Author’s note: This is written to give voice to living in a trans-life—a life that feels like it doesn’t fit. We all feel it some days and it’s okay.
There are days like today where my irrelevancy is glaringly apparent.
There’s no way to predict exactly what will open Pandora’s Box. We all have parts locked away or covered in drapes of habitual denial. I’m no different. And it took a death to shine a light on the wounds I’ve tempered through procrastination.
With my wounds uncovered, thoughts lined up and spewed into my awareness like felony sentences being rattled off by a twelve-pack-a-day smoker:
“You are old.” “You are doomed to be single.” “You are fat and lazy.” “No one will love you, especially if you fall in love with them.” “Everyone you love leaves.” “You are just a bridge girl and not someone who someone else will stay with.” “You are poor.” “You make bad choices.”
And in the final crushing blow, “You are worthless.”
My gestures are relaxed as I pull out my tarot deck. The cards seem to reflect my mood so I’m not getting answers—just more inner dialogue. I reach for another distraction. I flip through my phone. Time seems to slip by between two-minute YouTube clips.
Am I moving? Am I frozen?
Then I hear a whimper-like tone reverberate inside of me, “Get up.” It is just enough to push a few tears out of my eyes. My fingers continue to move across the cold glass of my iPhone. It seems to be the only thing that is responsive.
I try to sleep it off. I try to push it away. I try to absorb the sunlight. The surroundings have not changed. They are still lush and beautiful. But, the chase has overwhelmed me. I’m already hunting for more money, a better body, a man to love me—but not just any man—my man.
I manage to put my phone down and take a few steps toward my front door. But then, I collapse like a body no longer animated by its soul. I wither under the pressure of impending doom. My faith feels like ignorance. How could I have been so stupid to arrive at 36 alone? Did I not notice? I should have tried harder!
I’ve been single—without a partner and a witness—for years. It hasn’t been okay. It has been justified. “My calling,” “my independence,” “my lack of divorce,” or some other fading ember have been poor substitutes for the family I wanted to have, the husband I’m supposed to be gloating over, and the home I’m supposed to inhabit.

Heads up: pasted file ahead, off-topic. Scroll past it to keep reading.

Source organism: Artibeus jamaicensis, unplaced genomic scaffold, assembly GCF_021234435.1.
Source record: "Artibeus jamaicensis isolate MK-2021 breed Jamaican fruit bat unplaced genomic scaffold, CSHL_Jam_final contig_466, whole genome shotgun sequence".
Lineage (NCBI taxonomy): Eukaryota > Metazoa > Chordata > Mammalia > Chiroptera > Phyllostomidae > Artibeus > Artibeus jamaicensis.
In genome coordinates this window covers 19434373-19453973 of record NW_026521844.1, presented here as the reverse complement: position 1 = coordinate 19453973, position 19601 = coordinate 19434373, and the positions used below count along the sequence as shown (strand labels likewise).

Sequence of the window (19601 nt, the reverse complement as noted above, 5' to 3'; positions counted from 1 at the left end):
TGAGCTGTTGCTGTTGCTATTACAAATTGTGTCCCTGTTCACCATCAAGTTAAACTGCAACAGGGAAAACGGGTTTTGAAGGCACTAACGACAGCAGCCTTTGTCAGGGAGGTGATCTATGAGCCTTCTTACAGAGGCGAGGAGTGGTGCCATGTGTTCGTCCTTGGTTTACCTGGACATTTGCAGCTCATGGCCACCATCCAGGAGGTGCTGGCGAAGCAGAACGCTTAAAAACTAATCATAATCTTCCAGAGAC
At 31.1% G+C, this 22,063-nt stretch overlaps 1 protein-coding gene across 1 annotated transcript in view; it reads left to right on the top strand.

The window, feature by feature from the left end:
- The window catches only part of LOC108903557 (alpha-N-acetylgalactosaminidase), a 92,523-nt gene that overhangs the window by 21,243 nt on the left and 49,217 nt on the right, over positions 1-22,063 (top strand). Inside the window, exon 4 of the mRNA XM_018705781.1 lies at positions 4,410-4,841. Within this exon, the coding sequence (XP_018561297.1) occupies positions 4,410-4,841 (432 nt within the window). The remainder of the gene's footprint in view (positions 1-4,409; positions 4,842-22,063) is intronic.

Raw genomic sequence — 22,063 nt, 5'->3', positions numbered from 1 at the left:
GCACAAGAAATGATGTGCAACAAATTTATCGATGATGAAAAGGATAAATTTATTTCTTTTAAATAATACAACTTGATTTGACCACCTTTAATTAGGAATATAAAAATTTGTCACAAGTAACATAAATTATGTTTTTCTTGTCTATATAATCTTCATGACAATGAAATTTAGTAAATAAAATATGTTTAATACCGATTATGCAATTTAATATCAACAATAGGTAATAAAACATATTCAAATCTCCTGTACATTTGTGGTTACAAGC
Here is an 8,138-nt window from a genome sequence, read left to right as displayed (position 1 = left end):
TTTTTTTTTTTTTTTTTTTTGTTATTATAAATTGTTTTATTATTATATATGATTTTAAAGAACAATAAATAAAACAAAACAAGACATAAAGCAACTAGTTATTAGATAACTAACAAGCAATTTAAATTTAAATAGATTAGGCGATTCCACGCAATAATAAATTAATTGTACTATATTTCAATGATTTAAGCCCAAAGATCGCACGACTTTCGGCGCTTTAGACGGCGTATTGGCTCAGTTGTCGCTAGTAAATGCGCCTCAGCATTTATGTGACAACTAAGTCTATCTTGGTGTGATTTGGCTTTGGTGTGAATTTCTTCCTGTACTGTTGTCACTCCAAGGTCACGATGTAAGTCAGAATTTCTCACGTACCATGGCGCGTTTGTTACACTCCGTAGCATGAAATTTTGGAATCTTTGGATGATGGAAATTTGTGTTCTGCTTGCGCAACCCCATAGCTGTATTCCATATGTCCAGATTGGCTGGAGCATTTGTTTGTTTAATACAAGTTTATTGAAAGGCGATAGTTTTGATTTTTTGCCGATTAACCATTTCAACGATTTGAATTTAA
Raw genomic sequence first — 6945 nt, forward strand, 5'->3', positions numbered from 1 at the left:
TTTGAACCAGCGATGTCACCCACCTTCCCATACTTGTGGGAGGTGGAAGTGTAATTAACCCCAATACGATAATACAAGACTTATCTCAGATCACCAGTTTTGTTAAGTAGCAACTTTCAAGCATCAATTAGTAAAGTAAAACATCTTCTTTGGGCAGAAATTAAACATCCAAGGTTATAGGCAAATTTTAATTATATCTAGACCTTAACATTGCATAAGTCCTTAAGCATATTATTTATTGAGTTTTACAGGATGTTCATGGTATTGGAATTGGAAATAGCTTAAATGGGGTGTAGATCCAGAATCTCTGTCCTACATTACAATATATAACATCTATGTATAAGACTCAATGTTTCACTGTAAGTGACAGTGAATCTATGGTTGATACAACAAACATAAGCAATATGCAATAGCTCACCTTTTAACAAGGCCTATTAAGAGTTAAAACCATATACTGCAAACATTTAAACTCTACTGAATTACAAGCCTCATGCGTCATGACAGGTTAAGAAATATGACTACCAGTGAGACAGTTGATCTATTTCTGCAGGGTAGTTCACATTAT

I’m not happy that I just medicated myself with more debt and four cheesecakes. I keep falling into the pit of despair. And I know for a fact that this is a part of being human—the entanglements of desire perpetuate themselves like unspoken agreements.
I just want someone to agree with me goddamn it!
Life has rules if you want to belong, and I’d like to fall in line. But in order to do that I’d have to edit my life’s script.
First, my mother and father would still be alive. I would have married when I was 26 like I planned. I’d have two kids by now and my husband would earn enough for us to live an upper-middle class life. I’d shop at Costco and talk to friends about the repairs on the house. I’d be moderately political.
I’d finally fit in.
Later in life I would try things like silicon breasts, face fillers, micro-derm-abrasion, and anything that shed years off my face and body. My husband and I would go to therapy and talk about symptoms in our relationship but not ever get solutions because our insurance only covered six sessions. One of my kids would try drugs early and the other would try to compensate for his sibling’s failures. I’d play favorites. And I’d feel stable in this lifestyle. I’d feel secure.
But, mostly, I’d fit in.
The reality is I don’t.
So, I compensate by watching movies on my computer because cable is too expensive. I eat out more than I should because an apple and peanut butter isn’t a meal. Plus I hate to do the dishes. I pull tarot cards because I need something to talk to me.
In reality, I need sex, affection, and touch.
As I write this, I can feel the angst that comes from my words is like the waves of heat coming off asphalt in July. They distort perception and make it hard to tell just how long the road is ahead.
That’s the thing. I don’t know how much longer the road ahead is. Am I doomed to be single the rest of my life? Will the desire for partnership remain an unrest in my heart?
I want the script to read, “I love him and he loves me.” We are a “power couple” in that together we are changing the world through global acts of service. This script has a simple overtone of two people staying centered in love in a way that alchemizes greater possibility.
But, on this day, I’m irrelevant. I’m aging. My sorrow can’t be denied. The work of building pyramids rests on my shoulders.
I go it alone.
And now, my stomach aches from cheesecake.
Author: Rebekah McClaskey
Editor: Catherine Monkman